Lunch was at the mid-mountain Tio Bob’s, a.k.a. Uncle Bob’s. Bob Purcell was Portillo’s original owner; his nephew Henry Purcell now runs it. Tio Bob’s is a little slopeside hut, much like alms of Europe. From here, there’s an hypnotic view of Laguna Del Inca (Inca Lake) and the surrounding snowcapped Andes. Skiers throw off their gear and take up residence at picnic tables. Food is off the grill—chicken, salmon, sausage, soup and enormous salads.

Lunch at Tio Bob's

I didn’t want to leave my perch, but I had a date with some Mexican tour operators who promised to guide me through Garganta (translation: throat), akin to the Couloir at Blackcomb. The sun-softened snow on Garganta was perfect, as is its pitch: steep and slightly bumpy, just the way I like it.

Our ski day ended with zip along the Austrians’ closed downhill training course courtesy of Robin, Portillo’s ski school director. It was all part of Portillo’s daily ‘ski with ambassadors’ program, during which you’re toured around for free by the area’s experts.

By 5 pm it was time for tea in the dining room—a sweet cap on an extremely sweet day of skiing.

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It’s a cruise ship kind of start to the day here in Portillo, Chile. We wake up a little later than we would on a normal ski vacation—8 am instead of 7. But then, nothing about this ‘ski vacation’ is normal. For one thing, it’s August. For another, we’re south of the equator.

We saunter into the communal dining room for breakfast in flip-flops and sweats. Red-coated waiters are buzzing about like bees around honey. Their sprinter’s pace is diametrically opposed to the slowness of the skiers they’re serving. There are at least four Chilean waiters to every single, unhurried guest, and judging by their haste, I think these waiters have had a lot of Columbian coffee.

The ‘guests’ on this skiing cruise ship are an interesting mix. South American families fill one side of the room. They’re dressed in some of the happiest skiwear I’ve seen—shiny pink puffy jackets, lime green ski pants, multi-coloured hats (not helmets) and wide-framed, jewel-encrusted sunglasses that Elton would have drooled over in his heyday.

Another part of the dining hall is filled with English-speaking skiers, many of them, I’m told, are from Vail and Aspen. Many of them have little kids in tow, who spend much of their time bombing around the hotel, gleeful to be free and out from under supervision. I see a lot of Obermeyer and Kjus on their parents, some Patagonia on the more mountaineering types. Blonde hair. Deep tans. More sunglasses.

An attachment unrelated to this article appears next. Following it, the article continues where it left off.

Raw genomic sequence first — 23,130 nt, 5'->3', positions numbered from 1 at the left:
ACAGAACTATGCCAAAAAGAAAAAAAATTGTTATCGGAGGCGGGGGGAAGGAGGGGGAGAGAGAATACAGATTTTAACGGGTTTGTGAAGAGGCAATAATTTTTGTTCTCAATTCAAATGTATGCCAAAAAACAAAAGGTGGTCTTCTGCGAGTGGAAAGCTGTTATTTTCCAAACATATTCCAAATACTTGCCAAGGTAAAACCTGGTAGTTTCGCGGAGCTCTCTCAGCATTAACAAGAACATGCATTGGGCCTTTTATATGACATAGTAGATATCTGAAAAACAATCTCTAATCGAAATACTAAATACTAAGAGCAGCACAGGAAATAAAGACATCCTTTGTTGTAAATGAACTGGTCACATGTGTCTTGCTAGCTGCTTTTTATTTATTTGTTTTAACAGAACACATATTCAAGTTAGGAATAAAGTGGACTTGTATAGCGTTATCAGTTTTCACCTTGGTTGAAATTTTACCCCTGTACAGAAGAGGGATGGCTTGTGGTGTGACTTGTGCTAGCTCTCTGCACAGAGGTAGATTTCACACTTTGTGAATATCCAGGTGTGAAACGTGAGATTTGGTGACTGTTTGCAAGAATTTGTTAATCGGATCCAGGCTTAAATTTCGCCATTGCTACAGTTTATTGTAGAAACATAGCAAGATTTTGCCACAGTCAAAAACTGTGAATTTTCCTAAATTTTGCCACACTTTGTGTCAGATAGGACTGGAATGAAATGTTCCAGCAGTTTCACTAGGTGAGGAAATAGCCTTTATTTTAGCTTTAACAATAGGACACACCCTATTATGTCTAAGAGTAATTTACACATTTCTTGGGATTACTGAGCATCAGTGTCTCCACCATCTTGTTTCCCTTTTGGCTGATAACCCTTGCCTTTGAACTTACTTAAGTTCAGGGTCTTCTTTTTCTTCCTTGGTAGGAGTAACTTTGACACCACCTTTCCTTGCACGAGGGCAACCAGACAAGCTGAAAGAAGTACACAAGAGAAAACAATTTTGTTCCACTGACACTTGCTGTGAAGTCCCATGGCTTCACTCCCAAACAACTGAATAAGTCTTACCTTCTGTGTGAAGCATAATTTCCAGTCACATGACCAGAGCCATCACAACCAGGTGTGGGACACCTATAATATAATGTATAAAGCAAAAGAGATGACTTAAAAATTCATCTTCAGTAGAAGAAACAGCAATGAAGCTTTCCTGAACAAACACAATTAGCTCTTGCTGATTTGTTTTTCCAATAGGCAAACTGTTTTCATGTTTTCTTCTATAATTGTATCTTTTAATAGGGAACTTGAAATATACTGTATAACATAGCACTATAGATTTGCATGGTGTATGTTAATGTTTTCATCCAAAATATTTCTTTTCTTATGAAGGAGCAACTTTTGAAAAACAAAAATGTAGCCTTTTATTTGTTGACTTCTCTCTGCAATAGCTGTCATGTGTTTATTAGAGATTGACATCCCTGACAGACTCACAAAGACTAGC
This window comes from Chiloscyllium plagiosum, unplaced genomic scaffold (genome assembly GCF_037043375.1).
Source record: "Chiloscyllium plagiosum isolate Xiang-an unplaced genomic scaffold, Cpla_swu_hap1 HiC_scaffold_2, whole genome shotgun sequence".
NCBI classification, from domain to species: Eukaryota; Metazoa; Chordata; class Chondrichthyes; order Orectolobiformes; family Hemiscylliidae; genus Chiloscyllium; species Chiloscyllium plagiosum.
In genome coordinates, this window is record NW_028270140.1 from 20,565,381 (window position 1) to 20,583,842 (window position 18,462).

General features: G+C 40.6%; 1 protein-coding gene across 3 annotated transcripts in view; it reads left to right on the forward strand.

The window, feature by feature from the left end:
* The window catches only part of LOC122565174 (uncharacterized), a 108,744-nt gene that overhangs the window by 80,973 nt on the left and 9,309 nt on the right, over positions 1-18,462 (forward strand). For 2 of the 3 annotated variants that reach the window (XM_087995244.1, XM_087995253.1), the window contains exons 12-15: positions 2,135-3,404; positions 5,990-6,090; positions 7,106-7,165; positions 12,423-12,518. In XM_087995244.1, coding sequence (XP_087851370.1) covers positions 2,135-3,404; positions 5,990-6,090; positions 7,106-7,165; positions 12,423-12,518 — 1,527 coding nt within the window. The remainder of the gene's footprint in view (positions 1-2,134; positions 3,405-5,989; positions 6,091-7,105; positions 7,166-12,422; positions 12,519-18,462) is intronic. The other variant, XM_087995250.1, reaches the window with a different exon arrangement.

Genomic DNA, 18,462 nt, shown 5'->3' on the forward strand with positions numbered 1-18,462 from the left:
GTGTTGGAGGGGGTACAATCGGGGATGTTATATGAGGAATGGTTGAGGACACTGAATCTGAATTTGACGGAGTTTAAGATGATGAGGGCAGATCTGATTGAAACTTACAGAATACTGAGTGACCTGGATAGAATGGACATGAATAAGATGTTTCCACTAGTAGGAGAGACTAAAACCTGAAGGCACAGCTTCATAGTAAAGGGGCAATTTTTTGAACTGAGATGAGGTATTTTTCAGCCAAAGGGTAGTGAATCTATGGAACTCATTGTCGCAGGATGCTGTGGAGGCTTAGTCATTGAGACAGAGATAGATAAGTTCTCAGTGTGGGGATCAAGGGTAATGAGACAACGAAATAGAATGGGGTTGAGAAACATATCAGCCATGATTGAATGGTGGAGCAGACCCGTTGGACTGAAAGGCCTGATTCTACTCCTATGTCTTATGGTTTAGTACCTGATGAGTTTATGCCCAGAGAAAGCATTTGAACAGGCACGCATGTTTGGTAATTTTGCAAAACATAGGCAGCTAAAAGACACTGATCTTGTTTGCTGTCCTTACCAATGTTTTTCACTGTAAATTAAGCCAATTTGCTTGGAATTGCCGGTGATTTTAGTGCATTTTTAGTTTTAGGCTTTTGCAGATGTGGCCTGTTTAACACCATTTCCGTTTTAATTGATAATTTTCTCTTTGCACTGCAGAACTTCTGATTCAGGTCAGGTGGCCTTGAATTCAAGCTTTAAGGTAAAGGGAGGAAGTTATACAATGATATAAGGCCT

Another part of the room seems to be taken up by long-haired guys, mostly American, some Canadian, from places like Utah and British Columbia. They wear mostly t-shirts and ripped jeans, and stab at their iPhones through breakfast. I peek, naturally, and they’re not doing anything particularly important on those mobiles—there are more than a few Angry Birds at the breakfast table.

I haven’t mentioned the ski racers at breakfast. That’s because they’re not here. They’re Austrian national team members, after all, and they’ve been out on the slopes since before the lifts opened. One imagines 6 am breakfasts of muesli and fruit, yogurt and energy drinks packed with stuff transported overseas in packs by their coaches. The Austrian team members—all hugely tall and muscular, with shaved heads and massive thighs—keep mostly to themselves here in Portillo. They’re the only ones not on a casual schedule.

Breakfast for us is eggs, fruit, yogurt, cheese, fresh rolls and loads of coffee, all served with lightning speed by those buzzing waiters. We load up, then saunter from the dining room to prep for skiing. Our boots and skis are handed to us by valets… like I said, Portillo is a ‘ski cruise ship’ experience.